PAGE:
The schedule: The Wolf Pack will get tested early on with a trip to Cal and a date with South Florida to kick things off. There's a stretch of three road games in four weeks, but they're winnable going to Hawaii, Texas State, and UNLV. Missing Colorado State doesn't help, but getting San Diego State, Fresno State and Boise State at home is a break. If the Pack wants to win the Mountain West, this is the schedule for it.
Best offensive player: Sophomore QB Cody Fajardo. He had the impossible task of having to step in halfway through last year and shine, and he had the even tougher job of trying to be another Colin Kaepernick. He’s not as big as the San Francisco 49er, and he doesn’t have the same arm, but he bulked up over the last year to handle the rigors of running the Pistol attack and he’s concentrating more on being a more effective passer. He wasn’t that bad before completing 69% of his passes while running for 694 yards and 11 scores, and if all goes according to plan he’ll be a statistical superstar now that he knows what he’s doing.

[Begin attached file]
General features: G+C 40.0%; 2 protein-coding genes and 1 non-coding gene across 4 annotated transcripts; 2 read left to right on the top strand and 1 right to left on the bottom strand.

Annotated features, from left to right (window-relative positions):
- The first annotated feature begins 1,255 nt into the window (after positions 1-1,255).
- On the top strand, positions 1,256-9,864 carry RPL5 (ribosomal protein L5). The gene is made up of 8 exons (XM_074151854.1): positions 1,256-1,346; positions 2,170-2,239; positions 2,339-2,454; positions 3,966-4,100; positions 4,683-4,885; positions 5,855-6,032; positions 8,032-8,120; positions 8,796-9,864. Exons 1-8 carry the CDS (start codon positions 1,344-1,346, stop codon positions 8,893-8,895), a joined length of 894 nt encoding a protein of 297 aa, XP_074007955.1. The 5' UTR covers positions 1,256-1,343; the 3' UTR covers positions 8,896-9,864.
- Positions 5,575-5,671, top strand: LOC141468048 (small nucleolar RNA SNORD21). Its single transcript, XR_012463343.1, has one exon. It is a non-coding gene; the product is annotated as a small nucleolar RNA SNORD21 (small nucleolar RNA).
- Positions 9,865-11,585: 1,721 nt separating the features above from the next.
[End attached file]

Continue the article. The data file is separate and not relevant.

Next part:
Best defensive player: Senior S Duke Williams. He might not have done enough against the pass and he might be a bit leaky at times against the stronger runners, but he’s a good-hitting safety with nice range and enough size to hold up. The team’s leading returning tackler made 83 stops last year but only came up with one pick. With a slew of veterans around him he might not have to take many chances, but he’ll be a steady hitter and a tone-setter.
Key player to a successful season: Anyone on the defensive line. Seven seniors will be starting in the Nevada defensive back seven, and the last thing they want to do is spend all their time dealing with cleaning up the mess left by the green front four. More than that, they don’t want to have to be counted on for a pass rush. Tackle Brett Roy and his ten sacks are gone, as is Kaelin Burnett and his five sacks. The rest of the Wolf Pack D came up with nine sacks and the returning line didn’t account for much of them. It’ll be a work in progress to find the next great Wolf Pack pass rusher.